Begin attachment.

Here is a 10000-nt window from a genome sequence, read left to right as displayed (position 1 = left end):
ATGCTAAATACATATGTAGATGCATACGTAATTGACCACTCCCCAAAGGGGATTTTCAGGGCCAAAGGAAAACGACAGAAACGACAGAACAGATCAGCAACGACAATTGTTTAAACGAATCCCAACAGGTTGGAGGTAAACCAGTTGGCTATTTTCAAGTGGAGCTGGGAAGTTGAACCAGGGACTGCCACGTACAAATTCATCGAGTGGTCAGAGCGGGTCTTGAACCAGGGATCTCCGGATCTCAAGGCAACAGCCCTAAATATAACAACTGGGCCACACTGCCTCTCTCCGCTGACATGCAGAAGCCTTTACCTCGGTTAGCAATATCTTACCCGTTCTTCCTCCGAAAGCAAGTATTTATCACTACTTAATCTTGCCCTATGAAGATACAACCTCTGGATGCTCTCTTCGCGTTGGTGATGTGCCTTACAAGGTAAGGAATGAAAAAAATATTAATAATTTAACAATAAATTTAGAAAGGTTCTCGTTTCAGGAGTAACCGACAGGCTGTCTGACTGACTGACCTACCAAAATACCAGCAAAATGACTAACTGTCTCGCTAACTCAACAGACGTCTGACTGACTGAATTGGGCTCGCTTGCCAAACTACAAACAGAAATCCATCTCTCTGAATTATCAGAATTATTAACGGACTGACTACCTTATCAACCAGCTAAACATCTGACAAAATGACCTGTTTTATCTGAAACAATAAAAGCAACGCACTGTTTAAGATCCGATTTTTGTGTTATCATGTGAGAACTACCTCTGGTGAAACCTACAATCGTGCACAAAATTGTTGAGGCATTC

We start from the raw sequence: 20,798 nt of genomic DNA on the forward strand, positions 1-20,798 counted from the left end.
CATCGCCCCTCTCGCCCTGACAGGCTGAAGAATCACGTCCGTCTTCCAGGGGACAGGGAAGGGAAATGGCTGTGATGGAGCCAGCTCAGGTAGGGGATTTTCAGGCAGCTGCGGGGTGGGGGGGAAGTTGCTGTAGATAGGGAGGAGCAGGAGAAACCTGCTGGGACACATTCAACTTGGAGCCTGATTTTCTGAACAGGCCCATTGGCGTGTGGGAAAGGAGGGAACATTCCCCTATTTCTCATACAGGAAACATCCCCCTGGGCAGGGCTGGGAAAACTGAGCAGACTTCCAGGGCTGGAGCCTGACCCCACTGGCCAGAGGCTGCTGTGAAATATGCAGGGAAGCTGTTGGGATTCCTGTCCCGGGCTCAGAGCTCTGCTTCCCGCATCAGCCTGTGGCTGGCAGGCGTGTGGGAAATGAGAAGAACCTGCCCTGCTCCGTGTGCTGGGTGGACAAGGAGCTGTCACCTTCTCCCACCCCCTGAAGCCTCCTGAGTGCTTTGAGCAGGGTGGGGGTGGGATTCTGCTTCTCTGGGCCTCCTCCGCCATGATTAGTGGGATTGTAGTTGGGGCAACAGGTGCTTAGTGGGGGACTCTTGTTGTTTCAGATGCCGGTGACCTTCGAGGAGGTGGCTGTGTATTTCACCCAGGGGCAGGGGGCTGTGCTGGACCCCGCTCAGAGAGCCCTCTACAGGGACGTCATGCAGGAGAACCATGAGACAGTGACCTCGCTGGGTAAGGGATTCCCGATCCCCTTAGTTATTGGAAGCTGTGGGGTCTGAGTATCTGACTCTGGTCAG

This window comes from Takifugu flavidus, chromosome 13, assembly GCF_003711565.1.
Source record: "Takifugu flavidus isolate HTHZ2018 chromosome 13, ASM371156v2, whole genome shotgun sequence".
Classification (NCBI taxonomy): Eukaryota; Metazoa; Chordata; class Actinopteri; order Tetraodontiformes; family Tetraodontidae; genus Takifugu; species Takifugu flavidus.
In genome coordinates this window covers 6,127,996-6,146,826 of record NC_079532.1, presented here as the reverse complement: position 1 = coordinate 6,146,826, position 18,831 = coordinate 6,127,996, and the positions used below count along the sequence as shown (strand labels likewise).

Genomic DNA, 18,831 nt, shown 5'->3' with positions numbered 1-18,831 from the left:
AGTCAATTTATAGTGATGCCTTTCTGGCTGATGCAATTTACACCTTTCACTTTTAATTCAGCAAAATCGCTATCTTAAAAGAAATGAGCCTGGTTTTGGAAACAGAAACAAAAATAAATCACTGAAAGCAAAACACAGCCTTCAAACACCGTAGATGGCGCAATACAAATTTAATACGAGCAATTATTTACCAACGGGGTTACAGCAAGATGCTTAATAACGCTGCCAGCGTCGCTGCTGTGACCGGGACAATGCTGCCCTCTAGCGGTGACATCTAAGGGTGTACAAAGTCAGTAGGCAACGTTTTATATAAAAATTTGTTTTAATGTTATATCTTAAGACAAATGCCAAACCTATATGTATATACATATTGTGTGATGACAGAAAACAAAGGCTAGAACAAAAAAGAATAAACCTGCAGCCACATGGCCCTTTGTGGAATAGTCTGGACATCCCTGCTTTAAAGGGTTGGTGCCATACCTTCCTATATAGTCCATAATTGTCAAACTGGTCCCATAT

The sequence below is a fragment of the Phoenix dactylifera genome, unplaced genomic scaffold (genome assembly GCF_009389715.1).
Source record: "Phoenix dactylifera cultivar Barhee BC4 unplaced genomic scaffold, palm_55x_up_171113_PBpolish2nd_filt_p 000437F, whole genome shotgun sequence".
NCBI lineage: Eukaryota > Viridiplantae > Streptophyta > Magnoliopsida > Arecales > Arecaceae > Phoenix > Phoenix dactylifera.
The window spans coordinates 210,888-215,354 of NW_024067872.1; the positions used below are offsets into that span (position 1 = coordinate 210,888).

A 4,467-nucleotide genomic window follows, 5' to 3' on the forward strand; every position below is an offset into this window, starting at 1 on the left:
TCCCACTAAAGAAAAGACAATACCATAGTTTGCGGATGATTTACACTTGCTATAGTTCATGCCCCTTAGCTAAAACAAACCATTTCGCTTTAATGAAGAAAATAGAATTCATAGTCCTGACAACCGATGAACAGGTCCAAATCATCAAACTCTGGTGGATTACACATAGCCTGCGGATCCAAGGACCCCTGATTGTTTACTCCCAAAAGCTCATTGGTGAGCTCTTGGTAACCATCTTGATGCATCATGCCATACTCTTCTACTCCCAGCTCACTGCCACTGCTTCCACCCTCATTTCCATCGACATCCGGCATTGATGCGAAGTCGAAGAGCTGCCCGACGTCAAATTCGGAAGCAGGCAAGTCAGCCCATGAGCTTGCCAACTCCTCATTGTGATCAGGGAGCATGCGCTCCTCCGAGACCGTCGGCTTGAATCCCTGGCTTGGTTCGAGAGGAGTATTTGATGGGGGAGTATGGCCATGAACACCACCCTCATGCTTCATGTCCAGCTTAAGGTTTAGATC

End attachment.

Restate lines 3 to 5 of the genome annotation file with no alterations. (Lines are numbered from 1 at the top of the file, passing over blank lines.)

We start from the raw sequence: 20,798 nt of genomic DNA on the forward strand, positions 1-20,798 counted from the left end.
CATCGCCCCTCTCGCCCTGACAGGCTGAAGAATCACGTCCGTCTTCCAGGGGACAGGGAAGGGAAATGGCTGTGATGGAGCCAGCTCAGGTAGGGGATTTTCAGGCAGCTGCGGGGTGGGGGGGAAGTTGCTGTAGATAGGGAGGAGCAGGAGAAACCTGCTGGGACACATTCAACTTGGAGCCTGATTTTCTGAACAGGCCCATTGGCGTGTGGGAAAGGAGGGAACATTCCCCTATTTCTCATACAGGAAACATCCCCCTGGGCAGGGCTGGGAAAACTGAGCAGACTTCCAGGGCTGGAGCCTGACCCCACTGGCCAGAGGCTGCTGTGAAATATGCAGGGAAGCTGTTGGGATTCCTGTCCCGGGCTCAGAGCTCTGCTTCCCGCATCAGCCTGTGGCTGGCAGGCGTGTGGGAAATGAGAAGAACCTGCCCTGCTCCGTGTGCTGGGTGGACAAGGAGCTGTCACCTTCTCCCACCCCCTGAAGCCTCCTGAGTGCTTTGAGCAGGGTGGGGGTGGGATTCTGCTTCTCTGGGCCTCCTCCGCCATGATTAGTGGGATTGTAGTTGGGGCAACAGGTGCTTAGTGGGGGACTCTTGTTGTTTCAGATGCCGGTGACCTTCGAGGAGGTGGCTGTGTATTTCACCCAGGGGCAGGGGGCTGTGCTGGACCCCGCTCAGAGAGCCCTCTACAGGGACGTCATGCAGGAGAACCATGAGACAGTGACCTCGCTGGGTAAGGGATTCCCGATCCCCTTAGTTATTGGAAGCTGTGGGGTCTGAGTATCTGACTCTGGTCAG

This window comes from Takifugu flavidus, chromosome 13, assembly GCF_003711565.1.